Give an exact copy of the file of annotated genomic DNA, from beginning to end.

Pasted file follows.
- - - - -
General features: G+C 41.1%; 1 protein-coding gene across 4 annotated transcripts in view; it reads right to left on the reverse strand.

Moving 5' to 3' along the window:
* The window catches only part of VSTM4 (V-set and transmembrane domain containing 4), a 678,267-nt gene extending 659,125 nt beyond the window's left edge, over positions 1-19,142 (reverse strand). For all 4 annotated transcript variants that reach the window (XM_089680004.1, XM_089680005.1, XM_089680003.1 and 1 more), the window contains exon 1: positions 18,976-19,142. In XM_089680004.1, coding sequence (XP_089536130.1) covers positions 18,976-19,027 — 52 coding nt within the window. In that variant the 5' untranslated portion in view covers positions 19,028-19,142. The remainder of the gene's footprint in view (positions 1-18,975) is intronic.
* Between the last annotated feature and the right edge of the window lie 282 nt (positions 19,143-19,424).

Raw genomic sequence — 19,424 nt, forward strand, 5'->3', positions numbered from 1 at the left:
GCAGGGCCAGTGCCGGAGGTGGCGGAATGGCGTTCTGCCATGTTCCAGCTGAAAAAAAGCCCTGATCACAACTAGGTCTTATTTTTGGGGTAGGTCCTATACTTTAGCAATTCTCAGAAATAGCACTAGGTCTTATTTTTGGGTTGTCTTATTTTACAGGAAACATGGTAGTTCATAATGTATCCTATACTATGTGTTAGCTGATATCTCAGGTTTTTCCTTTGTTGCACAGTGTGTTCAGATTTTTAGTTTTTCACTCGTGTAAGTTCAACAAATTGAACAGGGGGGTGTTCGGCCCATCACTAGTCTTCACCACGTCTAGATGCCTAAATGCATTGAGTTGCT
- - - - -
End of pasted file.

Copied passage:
General features: G+C 41.1%; 1 protein-coding gene across 4 annotated transcripts in view; it reads right to left on the reverse strand.

Moving 5' to 3' along the window:
* The window catches only part of VSTM4 (V-set and transmembrane domain containing 4), a 678,267-nt gene extending 659,125 nt beyond the window's left edge, over positions 1-19,142 (reverse strand). For all 4 annotated transcript variants that reach the window (XM_089680004.1, XM_089680005.1, XM_089680003.1 and 1 more), the window contains exon 1: positions 18,976-19,142. In XM_089680004.1, coding sequence (XP_089536130.1) covers positions 18,976-19,027 — 52 coding nt within the window. In that variant the 5' untranslated portion in view covers positions 19,028-19,142. The remainder of the gene's footprint in view (positions 1-18,975) is intronic.
* Between the last annotated feature and the right edge of the window lie 282 nt (positions 19,143-19,424).

Raw genomic sequence — 19,424 nt, forward strand, 5'->3', positions numbered from 1 at the left:
GCAGGGCCAGTGCCGGAGGTGGCGGAATGGCGTTCTGCCATGTTCCAGCTGAAAAAAAGCCCTGATCACAACTAGGTCTTATTTTTGGGGTAGGTCCTATACTTTAGCAATTCTCAGAAATAGCACTAGGTCTTATTTTTGGGTTGTCTTATTTTACAGGAAACATGGTAGTTCATAATGTATCCTATACTATGTGTTAGCTGATATCTCAGGTTTTTCCTTTGTTGCACAGTGTGTTCAGATTTTTAGTTTTTCACTCGTGTAAGTTCAACAAATTGAACAGGGGGGTGTTCGGCCCATCACTAGTCTTCACCACGTCTAGATGCCTAAATGCATTGAGTTGCT